When the chips are down
Meanwhile, officials from China and the US met last week for the first high-level discussions between the two powers since Joe Biden took office. The meeting was tense, with both sides using their public opening remarks to criticise the other.
The meeting highlights how the relationship between China and the US will remain a driving force of markets for years to come.
While COVID-19 has been the most urgent problem for governments since last year, and has been the single biggest factor affecting markets, it’s likely that US–China tussles over trade, technology and politics will become centre stage in the not-too-distant future.
One of these flashpoints may be over the island of Taiwan. The small East Asian nation is seen by China as a breakaway province that will one day be reunited with the mainland again. It is also the world’s leading producer of semiconductors, which are an important feature of microchips (and therefore lots of different technological devices).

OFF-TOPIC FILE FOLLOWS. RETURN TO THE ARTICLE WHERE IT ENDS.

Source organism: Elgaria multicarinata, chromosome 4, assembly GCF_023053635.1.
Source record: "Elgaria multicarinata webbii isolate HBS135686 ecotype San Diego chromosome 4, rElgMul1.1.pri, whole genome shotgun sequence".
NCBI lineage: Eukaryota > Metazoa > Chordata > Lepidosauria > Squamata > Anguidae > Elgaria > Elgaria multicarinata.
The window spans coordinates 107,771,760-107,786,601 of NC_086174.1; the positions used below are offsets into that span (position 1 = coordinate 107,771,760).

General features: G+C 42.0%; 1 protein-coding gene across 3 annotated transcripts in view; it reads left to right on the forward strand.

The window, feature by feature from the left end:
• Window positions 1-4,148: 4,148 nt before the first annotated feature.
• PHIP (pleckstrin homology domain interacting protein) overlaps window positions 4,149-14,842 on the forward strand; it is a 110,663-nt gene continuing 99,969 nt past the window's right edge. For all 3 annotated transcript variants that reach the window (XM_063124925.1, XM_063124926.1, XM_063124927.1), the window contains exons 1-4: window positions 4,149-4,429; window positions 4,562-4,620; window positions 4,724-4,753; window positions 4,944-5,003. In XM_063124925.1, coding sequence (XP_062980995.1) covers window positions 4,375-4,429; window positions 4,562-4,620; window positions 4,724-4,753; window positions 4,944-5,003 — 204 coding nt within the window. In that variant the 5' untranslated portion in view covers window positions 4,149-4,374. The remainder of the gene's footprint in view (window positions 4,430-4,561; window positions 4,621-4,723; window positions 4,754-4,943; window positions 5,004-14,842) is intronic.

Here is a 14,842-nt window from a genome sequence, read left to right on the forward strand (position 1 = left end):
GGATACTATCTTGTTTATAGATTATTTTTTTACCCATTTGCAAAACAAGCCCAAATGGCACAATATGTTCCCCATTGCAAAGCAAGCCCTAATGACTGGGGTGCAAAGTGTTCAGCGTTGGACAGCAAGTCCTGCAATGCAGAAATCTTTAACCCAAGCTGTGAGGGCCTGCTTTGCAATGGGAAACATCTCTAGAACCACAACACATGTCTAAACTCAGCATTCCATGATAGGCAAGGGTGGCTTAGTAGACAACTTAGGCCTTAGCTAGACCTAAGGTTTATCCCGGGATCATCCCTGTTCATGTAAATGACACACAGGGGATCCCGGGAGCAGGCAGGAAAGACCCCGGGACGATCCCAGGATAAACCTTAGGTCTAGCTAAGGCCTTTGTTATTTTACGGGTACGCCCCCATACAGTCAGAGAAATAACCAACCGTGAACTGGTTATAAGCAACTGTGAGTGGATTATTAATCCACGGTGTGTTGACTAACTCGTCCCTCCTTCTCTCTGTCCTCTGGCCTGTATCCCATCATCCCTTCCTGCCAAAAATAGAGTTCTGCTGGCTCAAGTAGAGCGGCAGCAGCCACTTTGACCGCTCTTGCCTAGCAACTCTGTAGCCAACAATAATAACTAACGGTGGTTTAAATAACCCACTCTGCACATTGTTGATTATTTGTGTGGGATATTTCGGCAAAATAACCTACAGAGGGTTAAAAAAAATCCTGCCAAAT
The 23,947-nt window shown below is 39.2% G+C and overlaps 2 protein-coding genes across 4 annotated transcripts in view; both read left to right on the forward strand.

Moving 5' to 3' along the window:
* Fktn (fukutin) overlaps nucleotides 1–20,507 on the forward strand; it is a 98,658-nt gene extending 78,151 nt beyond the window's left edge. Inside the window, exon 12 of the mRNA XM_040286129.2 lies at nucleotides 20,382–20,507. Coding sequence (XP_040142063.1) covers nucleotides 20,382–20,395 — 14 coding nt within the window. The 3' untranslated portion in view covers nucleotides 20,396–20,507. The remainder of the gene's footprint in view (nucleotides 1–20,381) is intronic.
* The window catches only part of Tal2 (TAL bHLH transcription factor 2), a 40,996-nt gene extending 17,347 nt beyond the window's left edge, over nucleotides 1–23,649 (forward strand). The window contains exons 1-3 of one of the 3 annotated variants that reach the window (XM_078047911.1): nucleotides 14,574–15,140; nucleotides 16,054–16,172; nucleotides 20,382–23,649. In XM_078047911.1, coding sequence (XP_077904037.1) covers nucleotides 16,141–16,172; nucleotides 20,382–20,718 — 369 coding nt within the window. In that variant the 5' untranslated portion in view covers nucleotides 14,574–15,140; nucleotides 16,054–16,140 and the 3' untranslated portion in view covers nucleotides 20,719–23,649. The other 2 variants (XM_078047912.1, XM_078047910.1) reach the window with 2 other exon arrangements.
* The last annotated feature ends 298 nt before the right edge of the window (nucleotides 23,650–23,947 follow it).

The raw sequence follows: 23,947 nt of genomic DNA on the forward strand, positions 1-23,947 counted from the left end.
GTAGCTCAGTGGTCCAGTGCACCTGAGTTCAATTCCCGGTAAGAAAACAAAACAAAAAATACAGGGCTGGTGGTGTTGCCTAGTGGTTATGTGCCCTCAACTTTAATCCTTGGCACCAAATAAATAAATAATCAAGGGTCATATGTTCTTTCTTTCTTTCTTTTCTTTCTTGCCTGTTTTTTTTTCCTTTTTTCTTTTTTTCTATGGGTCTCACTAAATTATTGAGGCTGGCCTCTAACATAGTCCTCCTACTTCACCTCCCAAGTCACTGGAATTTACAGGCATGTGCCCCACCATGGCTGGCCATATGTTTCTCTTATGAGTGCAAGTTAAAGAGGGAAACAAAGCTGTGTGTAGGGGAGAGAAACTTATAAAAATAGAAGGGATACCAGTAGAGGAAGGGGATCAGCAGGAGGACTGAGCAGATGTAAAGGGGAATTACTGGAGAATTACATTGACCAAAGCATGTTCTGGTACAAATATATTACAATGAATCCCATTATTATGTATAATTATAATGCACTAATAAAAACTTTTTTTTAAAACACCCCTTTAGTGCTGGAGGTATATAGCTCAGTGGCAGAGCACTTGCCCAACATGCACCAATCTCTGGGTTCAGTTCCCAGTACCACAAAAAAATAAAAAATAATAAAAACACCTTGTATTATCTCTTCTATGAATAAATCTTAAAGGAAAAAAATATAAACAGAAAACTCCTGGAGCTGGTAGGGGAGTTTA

Last week, Samsung Electronics warned that there is a “serious imbalance” in the world’s semiconductor industry. The Korean company, which is the world’s largest computer chip manufacturer, said that the shortage is affecting its operations.
The news has renewed concern around the world about chip shortages, which have already affected car manufacturers this year and could cause problems for many others.
“Semiconductors have become the new oil,” said Ajay Krishnan from Wasatch Advisors, manager of the St. James’s Place Emerging Markets Equity fund, adding: “They are the key factor of production for the modern economy. Everything grinds to a halt if you don’t have access to them.”
For active managers, however, he believes that the unknowns surrounding these supply issues could be a good thing.
“It isn’t completely clear how all this will play out, but we think it presents opportunities as well as challenges.”
There are just two weeks left to take advantage of this year’s tax-saving pension and ISA allowances.
There were 22 mentions of pensions in the Red Book documents that accompanied this month’s Budget.1 That might sound a lot, but it’s the lowest number in any Budget since pension freedoms were introduced in 2015.
So, are further pension reforms still on the government’s agenda? The freeze of the lifetime allowance was not unexpected, but rumours of cuts to pensions tax relief again proved wide of the mark. Tax consultations which will be published tomorrow by the government may provide more clues about the future direction of pensions taxation.